I recommend the S3T touring package. This includes touring handlebars, fairing lowers, two fitted soft storage bags for the fairing, an underseat tote bag (perfect for a toolkit, and not much else), and the newly improved, color coordinated, detachable, hard saddlebags, which come with fitted removable liners. The saddle bags come with your choice of deep (read bulky) or narrow (read trim) covers. Although the deep covers will swallow a full face helmet, I prefer the sleeker and more attractive narrow covers, a triumph of form over function. The other covers can be ordered separately later, if it becomes necessary.
I don't have much use for the color matched fairing lowers, included in the S3T touring package, because they trap even more of the already excessive heat generated by the big 74 cubic inch engine throbbing within inches of the rider's legs, and detract from the bike's appearance. Also, they are fairly flimsy (the body parts of these bikes are designed to be light in weight) and stick out to the sides, and are therefore liable to damage if the bike falls over in a parking lot mishap (or something similar). Fortunately, they are designed to be easily removed.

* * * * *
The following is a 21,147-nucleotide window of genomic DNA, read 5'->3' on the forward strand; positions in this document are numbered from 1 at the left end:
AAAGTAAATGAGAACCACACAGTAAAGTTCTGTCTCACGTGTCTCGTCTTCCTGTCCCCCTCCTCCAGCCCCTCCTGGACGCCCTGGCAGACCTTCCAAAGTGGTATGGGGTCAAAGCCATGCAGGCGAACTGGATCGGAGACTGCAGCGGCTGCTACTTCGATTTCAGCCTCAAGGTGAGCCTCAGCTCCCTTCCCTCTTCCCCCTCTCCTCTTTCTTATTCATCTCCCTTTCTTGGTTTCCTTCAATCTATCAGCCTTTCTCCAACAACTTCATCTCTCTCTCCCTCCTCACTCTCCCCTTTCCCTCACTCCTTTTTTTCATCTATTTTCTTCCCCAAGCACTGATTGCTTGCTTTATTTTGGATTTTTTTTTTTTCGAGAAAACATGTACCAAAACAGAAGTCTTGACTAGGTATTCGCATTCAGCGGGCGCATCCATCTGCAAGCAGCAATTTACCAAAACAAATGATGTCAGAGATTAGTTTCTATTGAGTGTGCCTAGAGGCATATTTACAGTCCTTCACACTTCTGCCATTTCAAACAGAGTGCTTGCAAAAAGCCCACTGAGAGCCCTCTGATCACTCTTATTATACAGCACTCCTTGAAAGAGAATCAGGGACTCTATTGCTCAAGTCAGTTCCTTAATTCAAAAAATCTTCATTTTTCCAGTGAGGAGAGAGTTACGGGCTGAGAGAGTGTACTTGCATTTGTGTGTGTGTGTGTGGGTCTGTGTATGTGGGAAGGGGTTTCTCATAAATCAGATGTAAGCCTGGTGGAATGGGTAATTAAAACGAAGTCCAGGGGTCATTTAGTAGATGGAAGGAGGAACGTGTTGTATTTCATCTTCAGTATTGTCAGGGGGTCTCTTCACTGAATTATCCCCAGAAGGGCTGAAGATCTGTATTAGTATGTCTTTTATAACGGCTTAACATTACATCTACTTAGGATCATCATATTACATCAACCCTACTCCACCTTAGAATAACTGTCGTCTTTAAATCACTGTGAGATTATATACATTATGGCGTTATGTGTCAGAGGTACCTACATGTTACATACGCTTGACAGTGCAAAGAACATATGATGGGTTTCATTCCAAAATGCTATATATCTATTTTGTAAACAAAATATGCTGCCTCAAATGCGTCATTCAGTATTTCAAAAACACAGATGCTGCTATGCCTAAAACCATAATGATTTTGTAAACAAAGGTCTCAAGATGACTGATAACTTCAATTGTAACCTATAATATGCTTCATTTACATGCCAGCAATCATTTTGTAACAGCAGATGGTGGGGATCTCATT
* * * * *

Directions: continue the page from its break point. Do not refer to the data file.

Two options available only from the aftermarket (as I write this) are a taller "touring" windshield, and thicker, softer, gel handgrips (is anybody at Buell taking notes?). Buell does offer an excellent tank bag, which I recommend. The result is a sport-touring bike from the sporty end of the spectrum.
Other neat features of the Thunderbolt include a chrome-moly tubular perimeter frame, digital electronic fuel injection (which eliminates the hassle of a fuel tank petcock, as well as a choke), hydraulic self-adjusting valve lifters, electronic ignition, belt drive, stainless steel header pipes, fully adjustable suspension with inverted front forks and a rear mono shock which operates in extension, aluminum arc swingarm, hollow 3-spoke cast wheels, "Z" rated radial tubeless tires, superb brakes, completely sealed maintenance-free battery, halogen headlight with an adjustment knob in the fairing, excellent fairing mounted mirrors (you actually see the traffic behind you, instead of your arms), European passing lamp flasher (a little trigger on the left handlebar controls that flashes the high beam), and folding footpegs. About all that is missing is self-canceling turn signals (Dear Buell representative: please note).